CBK reserves remain unchanged amid dollar-demand pressure


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US dollar bills

In Summary

  • The CBK quoted its usable foreign exchange reserves at Ksh.865.4 billion ($8.411 billion) from Ksh.865.2 billion ($8.409 billion) last week.
  • CBK’s dollar buying plan has had reversal effects on the valuation of the shilling with the unit touching an year to date low of Ksh.102.89 against the US dollar on Thursday This is as the initiative sparked intense trading activity with traders holding a bias for the green buck.
  • Fashioned under basic demand and supply principles, heightened US dollar demand alongside potential hoarding sees more shillings chasing fewer dollars to end in an undervaluation of the local unit.

Central Bank of Kenya (CBK) usable foreign exchange remained barely unchanged in the week ending Friday even as the reserve bank shopped for dollars from commercial banks.

The CBK quoted its usable foreign exchange reserves at Ksh.865.4 billion ($8.411 billion) from Ksh.865.2 billion ($8.409 billion) last week.

The negligible change to reserves comes days after the reserve bank embarked on a dollar buying quest from commercial banks with the aim of building the stock to above normal levels in its preparedness to deal with heightened global volatility with targets of raking in up to 400 million dollars or an Ksh.41.2 billion.

Nevertheless, CBK’s dollar buying plan has had reversal effects on the valuation of the shilling with the local unit touching an year to date low of Ksh.102.89 in its trading against the US dollar on Thursday.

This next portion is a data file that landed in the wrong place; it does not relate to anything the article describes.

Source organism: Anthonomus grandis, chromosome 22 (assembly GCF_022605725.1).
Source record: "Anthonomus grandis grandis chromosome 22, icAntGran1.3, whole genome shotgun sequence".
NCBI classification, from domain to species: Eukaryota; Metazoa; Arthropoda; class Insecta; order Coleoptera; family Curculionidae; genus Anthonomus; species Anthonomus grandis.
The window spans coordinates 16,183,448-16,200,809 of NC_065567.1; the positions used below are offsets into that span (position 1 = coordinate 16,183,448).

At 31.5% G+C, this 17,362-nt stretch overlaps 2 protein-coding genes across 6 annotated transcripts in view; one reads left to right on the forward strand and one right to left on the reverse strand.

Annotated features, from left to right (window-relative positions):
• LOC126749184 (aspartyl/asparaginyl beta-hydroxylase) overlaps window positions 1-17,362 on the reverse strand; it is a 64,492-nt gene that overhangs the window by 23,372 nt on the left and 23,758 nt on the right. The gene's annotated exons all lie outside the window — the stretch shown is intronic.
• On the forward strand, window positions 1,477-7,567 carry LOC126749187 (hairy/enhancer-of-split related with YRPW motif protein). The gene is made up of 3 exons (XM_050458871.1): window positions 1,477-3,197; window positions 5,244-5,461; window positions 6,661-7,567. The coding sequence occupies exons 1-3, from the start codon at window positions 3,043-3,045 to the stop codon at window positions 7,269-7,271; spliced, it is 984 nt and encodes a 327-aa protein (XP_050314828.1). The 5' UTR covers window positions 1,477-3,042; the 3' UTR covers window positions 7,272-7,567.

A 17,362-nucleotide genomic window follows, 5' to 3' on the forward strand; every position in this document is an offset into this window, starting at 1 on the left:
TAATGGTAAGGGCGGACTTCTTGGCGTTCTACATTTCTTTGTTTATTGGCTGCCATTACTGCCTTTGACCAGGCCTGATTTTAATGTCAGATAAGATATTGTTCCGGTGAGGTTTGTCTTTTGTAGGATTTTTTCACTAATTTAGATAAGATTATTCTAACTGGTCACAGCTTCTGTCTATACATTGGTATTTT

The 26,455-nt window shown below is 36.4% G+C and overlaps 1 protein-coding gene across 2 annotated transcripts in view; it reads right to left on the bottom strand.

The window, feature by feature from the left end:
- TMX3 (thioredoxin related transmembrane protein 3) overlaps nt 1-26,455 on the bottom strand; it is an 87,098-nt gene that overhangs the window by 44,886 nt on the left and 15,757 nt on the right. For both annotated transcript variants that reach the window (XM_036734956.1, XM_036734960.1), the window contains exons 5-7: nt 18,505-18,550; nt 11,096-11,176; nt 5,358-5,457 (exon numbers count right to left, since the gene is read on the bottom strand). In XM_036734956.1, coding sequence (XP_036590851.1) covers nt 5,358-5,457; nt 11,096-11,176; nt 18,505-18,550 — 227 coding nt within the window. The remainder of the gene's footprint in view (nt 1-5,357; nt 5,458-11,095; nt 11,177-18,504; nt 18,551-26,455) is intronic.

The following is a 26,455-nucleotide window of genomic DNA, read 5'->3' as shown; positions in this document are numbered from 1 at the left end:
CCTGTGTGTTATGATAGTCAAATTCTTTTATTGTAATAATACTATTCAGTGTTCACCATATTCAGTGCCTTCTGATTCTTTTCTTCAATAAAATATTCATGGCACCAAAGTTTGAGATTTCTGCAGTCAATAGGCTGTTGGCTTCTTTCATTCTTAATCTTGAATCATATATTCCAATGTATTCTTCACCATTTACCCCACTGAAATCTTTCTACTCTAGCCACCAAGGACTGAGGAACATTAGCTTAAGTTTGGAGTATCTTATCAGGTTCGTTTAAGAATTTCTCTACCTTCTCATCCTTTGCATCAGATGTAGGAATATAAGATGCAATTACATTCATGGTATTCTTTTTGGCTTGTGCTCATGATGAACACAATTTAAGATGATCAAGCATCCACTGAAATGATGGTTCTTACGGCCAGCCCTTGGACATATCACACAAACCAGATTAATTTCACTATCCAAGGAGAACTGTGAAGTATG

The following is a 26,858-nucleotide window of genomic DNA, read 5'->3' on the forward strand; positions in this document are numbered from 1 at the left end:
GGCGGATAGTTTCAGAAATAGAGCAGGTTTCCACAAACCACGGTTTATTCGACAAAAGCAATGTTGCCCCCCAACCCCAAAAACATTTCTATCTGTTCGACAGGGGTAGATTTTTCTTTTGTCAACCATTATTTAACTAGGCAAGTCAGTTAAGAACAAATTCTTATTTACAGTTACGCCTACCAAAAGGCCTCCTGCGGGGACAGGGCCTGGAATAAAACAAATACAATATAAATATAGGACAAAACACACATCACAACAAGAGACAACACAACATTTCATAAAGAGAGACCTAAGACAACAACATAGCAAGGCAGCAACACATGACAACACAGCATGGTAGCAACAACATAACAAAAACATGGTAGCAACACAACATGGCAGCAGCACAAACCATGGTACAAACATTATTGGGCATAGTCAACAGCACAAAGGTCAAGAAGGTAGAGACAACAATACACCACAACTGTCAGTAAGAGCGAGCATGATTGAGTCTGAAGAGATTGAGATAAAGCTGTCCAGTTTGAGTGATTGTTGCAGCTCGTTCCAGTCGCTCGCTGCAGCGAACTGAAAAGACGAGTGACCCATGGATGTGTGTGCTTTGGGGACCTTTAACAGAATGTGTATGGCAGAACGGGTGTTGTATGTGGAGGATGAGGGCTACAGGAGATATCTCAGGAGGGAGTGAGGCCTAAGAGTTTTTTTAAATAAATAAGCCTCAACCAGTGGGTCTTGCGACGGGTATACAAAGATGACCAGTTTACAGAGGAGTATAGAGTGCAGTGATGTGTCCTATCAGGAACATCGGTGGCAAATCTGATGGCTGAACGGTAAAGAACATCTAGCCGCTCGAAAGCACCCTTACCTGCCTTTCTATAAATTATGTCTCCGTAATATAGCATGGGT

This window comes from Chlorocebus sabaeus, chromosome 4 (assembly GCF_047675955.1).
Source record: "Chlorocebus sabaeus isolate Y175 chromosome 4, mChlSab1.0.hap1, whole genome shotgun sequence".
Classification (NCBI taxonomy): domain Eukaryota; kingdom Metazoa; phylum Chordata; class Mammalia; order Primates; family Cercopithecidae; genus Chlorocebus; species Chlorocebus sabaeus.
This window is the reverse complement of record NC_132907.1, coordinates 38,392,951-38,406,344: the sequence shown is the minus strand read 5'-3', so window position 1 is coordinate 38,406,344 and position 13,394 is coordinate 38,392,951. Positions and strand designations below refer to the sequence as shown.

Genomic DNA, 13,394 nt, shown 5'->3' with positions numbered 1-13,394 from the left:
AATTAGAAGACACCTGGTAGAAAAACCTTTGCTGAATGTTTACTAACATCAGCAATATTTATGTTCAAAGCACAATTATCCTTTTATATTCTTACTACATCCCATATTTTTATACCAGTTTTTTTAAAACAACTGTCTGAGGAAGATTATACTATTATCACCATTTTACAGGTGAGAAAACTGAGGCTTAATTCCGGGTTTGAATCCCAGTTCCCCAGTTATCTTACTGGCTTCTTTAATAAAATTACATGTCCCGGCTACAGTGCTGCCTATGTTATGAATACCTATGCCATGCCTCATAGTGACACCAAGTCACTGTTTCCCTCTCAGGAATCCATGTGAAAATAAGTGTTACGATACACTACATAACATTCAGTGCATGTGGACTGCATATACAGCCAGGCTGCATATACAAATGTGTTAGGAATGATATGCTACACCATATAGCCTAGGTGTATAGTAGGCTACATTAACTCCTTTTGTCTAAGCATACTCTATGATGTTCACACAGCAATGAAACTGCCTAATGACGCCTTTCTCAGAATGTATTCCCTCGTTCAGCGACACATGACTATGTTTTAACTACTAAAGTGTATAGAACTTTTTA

This is as the initiative sparked intense trading activity with traders holding a bias for the green buck.

“Once a great giant like the CBK announces the bulk purchase of that nature, you would expect sellers to hoard dollars in a quest to fork out a better price,” an industry source told Citizen Digital on anonymity grounds.

Fashioned under basic demand and supply principles, heightened US dollar demand alongside potential hoarding sees more shillings chasing fewer dollars to end in an undervaluation of the local unit.

Pressure on the shilling was however off in Friday’s trading with the shilling gaining slight ground on the dollar to trade at markets close Ksh.102.72 having spent the day on a Ksh.102.48-Ksh.102.80 range.

Fluctuations to the valuation of the shilling are bound to feature as the CBK stays on the dollar buying run to the end of June with monthly purchases capped at $100 million, an equivalent Ksh.10.3 billion.

Nevertheless, the CBK will seek to stamp out expensive bids from aggressive investors with the reserve bank already saying it will price the purchases at its own discretion.

CBK usable foreign exchange reserves presently stand at an equivalent 5.1 months import cover and have by far remained above the statutory four-month cover and the East African Community convergence criteria of 4.5 months.

The reserves provides buffer to the monetary authority to meet the balance of payments financing needs among other related purchases.

At their highest in May last year, CBK’s usable foreign exchange reserves stood at $13.4 billion, an equivalent Ksh.1.4 trillion to represent the largest ever import cover at 6.4 months.

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Story By Kepha Muiruri
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